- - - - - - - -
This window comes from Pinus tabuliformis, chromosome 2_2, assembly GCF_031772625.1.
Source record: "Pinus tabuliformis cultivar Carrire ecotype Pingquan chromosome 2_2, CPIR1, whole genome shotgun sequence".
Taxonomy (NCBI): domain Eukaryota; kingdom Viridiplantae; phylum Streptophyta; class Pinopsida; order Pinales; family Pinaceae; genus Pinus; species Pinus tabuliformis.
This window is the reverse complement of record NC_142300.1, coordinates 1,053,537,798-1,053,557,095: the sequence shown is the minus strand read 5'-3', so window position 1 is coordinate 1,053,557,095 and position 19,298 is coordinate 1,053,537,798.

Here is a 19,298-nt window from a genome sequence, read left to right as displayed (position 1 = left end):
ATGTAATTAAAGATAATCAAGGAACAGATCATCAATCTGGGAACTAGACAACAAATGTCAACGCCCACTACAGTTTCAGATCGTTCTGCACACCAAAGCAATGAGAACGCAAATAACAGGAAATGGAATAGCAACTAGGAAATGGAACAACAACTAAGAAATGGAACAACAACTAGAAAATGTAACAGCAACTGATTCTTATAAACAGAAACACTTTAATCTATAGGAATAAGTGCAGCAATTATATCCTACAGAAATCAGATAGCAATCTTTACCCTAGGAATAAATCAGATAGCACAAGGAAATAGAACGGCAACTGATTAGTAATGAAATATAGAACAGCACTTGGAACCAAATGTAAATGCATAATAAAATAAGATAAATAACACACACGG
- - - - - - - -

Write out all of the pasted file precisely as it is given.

This window comes from Pinus tabuliformis, chromosome 2_2, assembly GCF_031772625.1.
Source record: "Pinus tabuliformis cultivar Carrire ecotype Pingquan chromosome 2_2, CPIR1, whole genome shotgun sequence".
Taxonomy (NCBI): domain Eukaryota; kingdom Viridiplantae; phylum Streptophyta; class Pinopsida; order Pinales; family Pinaceae; genus Pinus; species Pinus tabuliformis.
This window is the reverse complement of record NC_142300.1, coordinates 1,053,537,798-1,053,557,095: the sequence shown is the minus strand read 5'-3', so window position 1 is coordinate 1,053,557,095 and position 19,298 is coordinate 1,053,537,798.

Here is a 19,298-nt window from a genome sequence, read left to right as displayed (position 1 = left end):
ATGTAATTAAAGATAATCAAGGAACAGATCATCAATCTGGGAACTAGACAACAAATGTCAACGCCCACTACAGTTTCAGATCGTTCTGCACACCAAAGCAATGAGAACGCAAATAACAGGAAATGGAATAGCAACTAGGAAATGGAACAACAACTAAGAAATGGAACAACAACTAGAAAATGTAACAGCAACTGATTCTTATAAACAGAAACACTTTAATCTATAGGAATAAGTGCAGCAATTATATCCTACAGAAATCAGATAGCAATCTTTACCCTAGGAATAAATCAGATAGCACAAGGAAATAGAACGGCAACTGATTAGTAATGAAATATAGAACAGCACTTGGAACCAAATGTAAATGCATAATAAAATAAGATAAATAACACACACGG